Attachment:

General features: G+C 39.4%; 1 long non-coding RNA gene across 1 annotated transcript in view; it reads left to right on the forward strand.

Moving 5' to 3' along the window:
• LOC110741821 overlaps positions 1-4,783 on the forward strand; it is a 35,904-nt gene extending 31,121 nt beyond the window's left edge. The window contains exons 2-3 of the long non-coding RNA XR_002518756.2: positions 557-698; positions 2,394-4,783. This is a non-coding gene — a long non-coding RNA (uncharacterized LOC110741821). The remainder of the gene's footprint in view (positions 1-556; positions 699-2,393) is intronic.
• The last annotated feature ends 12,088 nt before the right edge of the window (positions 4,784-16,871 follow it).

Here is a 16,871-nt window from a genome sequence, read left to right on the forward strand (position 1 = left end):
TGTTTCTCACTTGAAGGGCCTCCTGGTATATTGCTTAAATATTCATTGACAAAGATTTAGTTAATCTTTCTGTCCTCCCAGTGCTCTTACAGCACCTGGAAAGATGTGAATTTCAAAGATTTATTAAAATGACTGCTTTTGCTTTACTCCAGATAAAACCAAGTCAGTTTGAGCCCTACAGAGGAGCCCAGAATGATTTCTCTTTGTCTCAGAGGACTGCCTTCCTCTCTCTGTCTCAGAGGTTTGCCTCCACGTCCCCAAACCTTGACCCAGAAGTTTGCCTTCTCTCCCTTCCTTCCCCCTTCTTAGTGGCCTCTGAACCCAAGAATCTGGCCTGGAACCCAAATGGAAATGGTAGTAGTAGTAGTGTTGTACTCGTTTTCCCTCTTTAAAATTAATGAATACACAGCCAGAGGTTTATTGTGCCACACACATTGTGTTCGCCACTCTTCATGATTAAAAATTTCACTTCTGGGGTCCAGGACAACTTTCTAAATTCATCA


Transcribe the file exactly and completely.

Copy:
General features: G+C 39.4%; 1 long non-coding RNA gene across 1 annotated transcript in view; it reads left to right on the forward strand.

Moving 5' to 3' along the window:
• LOC110741821 overlaps positions 1-4,783 on the forward strand; it is a 35,904-nt gene extending 31,121 nt beyond the window's left edge. The window contains exons 2-3 of the long non-coding RNA XR_002518756.2: positions 557-698; positions 2,394-4,783. This is a non-coding gene — a long non-coding RNA (uncharacterized LOC110741821). The remainder of the gene's footprint in view (positions 1-556; positions 699-2,393) is intronic.
• The last annotated feature ends 12,088 nt before the right edge of the window (positions 4,784-16,871 follow it).

Here is a 16,871-nt window from a genome sequence, read left to right on the forward strand (position 1 = left end):
TGTTTCTCACTTGAAGGGCCTCCTGGTATATTGCTTAAATATTCATTGACAAAGATTTAGTTAATCTTTCTGTCCTCCCAGTGCTCTTACAGCACCTGGAAAGATGTGAATTTCAAAGATTTATTAAAATGACTGCTTTTGCTTTACTCCAGATAAAACCAAGTCAGTTTGAGCCCTACAGAGGAGCCCAGAATGATTTCTCTTTGTCTCAGAGGACTGCCTTCCTCTCTCTGTCTCAGAGGTTTGCCTCCACGTCCCCAAACCTTGACCCAGAAGTTTGCCTTCTCTCCCTTCCTTCCCCCTTCTTAGTGGCCTCTGAACCCAAGAATCTGGCCTGGAACCCAAATGGAAATGGTAGTAGTAGTAGTGTTGTACTCGTTTTCCCTCTTTAAAATTAATGAATACACAGCCAGAGGTTTATTGTGCCACACACATTGTGTTCGCCACTCTTCATGATTAAAAATTTCACTTCTGGGGTCCAGGACAACTTTCTAAATTCATCA